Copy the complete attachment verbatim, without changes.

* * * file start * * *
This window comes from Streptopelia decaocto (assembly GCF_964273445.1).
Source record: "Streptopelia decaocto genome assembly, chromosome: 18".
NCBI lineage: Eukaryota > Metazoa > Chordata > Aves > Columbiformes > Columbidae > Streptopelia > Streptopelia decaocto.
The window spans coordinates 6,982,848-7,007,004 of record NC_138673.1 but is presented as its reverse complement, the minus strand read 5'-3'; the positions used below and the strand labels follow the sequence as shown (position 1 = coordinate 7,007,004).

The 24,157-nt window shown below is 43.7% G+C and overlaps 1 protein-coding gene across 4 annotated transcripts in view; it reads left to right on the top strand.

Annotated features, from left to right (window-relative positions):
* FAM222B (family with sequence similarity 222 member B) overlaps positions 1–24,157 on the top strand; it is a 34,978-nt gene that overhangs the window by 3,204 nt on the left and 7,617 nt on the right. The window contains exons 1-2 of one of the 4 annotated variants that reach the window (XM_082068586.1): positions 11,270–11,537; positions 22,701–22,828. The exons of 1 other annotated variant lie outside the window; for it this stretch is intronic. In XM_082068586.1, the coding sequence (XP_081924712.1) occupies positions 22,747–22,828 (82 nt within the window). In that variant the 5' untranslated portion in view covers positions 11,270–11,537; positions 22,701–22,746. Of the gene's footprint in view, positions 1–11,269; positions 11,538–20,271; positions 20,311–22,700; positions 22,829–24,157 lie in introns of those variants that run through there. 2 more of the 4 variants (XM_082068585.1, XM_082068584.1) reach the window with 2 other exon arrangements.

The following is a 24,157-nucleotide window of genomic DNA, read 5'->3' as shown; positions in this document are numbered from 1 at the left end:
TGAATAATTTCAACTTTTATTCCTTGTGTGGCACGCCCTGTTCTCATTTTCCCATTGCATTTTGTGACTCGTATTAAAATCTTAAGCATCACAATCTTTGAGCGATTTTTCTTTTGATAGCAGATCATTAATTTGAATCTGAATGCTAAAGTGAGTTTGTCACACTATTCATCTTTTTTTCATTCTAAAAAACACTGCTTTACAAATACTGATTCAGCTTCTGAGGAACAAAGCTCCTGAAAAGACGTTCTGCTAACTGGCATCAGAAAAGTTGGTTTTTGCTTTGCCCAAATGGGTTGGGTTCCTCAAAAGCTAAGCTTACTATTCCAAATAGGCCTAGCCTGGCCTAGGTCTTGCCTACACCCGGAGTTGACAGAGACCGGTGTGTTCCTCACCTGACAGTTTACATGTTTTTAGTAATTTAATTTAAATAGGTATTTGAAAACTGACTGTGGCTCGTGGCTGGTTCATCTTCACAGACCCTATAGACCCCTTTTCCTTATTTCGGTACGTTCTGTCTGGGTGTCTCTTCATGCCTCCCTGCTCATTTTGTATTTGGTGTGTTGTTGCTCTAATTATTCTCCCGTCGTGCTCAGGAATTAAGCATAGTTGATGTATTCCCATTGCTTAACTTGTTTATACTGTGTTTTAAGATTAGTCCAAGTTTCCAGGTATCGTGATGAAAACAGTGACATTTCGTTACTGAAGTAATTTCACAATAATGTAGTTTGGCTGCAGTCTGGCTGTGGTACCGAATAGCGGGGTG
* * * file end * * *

This window comes from Streptopelia decaocto (assembly GCF_964273445.1).
Source record: "Streptopelia decaocto genome assembly, chromosome: 18".
NCBI lineage: Eukaryota > Metazoa > Chordata > Aves > Columbiformes > Columbidae > Streptopelia > Streptopelia decaocto.
The window spans coordinates 6,982,848-7,007,004 of record NC_138673.1 but is presented as its reverse complement, the minus strand read 5'-3'; the positions used below and the strand labels follow the sequence as shown (position 1 = coordinate 7,007,004).

The 24,157-nt window shown below is 43.7% G+C and overlaps 1 protein-coding gene across 4 annotated transcripts in view; it reads left to right on the top strand.

Annotated features, from left to right (window-relative positions):
* FAM222B (family with sequence similarity 222 member B) overlaps positions 1–24,157 on the top strand; it is a 34,978-nt gene that overhangs the window by 3,204 nt on the left and 7,617 nt on the right. The window contains exons 1-2 of one of the 4 annotated variants that reach the window (XM_082068586.1): positions 11,270–11,537; positions 22,701–22,828. The exons of 1 other annotated variant lie outside the window; for it this stretch is intronic. In XM_082068586.1, the coding sequence (XP_081924712.1) occupies positions 22,747–22,828 (82 nt within the window). In that variant the 5' untranslated portion in view covers positions 11,270–11,537; positions 22,701–22,746. Of the gene's footprint in view, positions 1–11,269; positions 11,538–20,271; positions 20,311–22,700; positions 22,829–24,157 lie in introns of those variants that run through there. 2 more of the 4 variants (XM_082068585.1, XM_082068584.1) reach the window with 2 other exon arrangements.

The following is a 24,157-nucleotide window of genomic DNA, read 5'->3' as shown; positions in this document are numbered from 1 at the left end:
TGAATAATTTCAACTTTTATTCCTTGTGTGGCACGCCCTGTTCTCATTTTCCCATTGCATTTTGTGACTCGTATTAAAATCTTAAGCATCACAATCTTTGAGCGATTTTTCTTTTGATAGCAGATCATTAATTTGAATCTGAATGCTAAAGTGAGTTTGTCACACTATTCATCTTTTTTTCATTCTAAAAAACACTGCTTTACAAATACTGATTCAGCTTCTGAGGAACAAAGCTCCTGAAAAGACGTTCTGCTAACTGGCATCAGAAAAGTTGGTTTTTGCTTTGCCCAAATGGGTTGGGTTCCTCAAAAGCTAAGCTTACTATTCCAAATAGGCCTAGCCTGGCCTAGGTCTTGCCTACACCCGGAGTTGACAGAGACCGGTGTGTTCCTCACCTGACAGTTTACATGTTTTTAGTAATTTAATTTAAATAGGTATTTGAAAACTGACTGTGGCTCGTGGCTGGTTCATCTTCACAGACCCTATAGACCCCTTTTCCTTATTTCGGTACGTTCTGTCTGGGTGTCTCTTCATGCCTCCCTGCTCATTTTGTATTTGGTGTGTTGTTGCTCTAATTATTCTCCCGTCGTGCTCAGGAATTAAGCATAGTTGATGTATTCCCATTGCTTAACTTGTTTATACTGTGTTTTAAGATTAGTCCAAGTTTCCAGGTATCGTGATGAAAACAGTGACATTTCGTTACTGAAGTAATTTCACAATAATGTAGTTTGGCTGCAGTCTGGCTGTGGTACCGAATAGCGGGGTG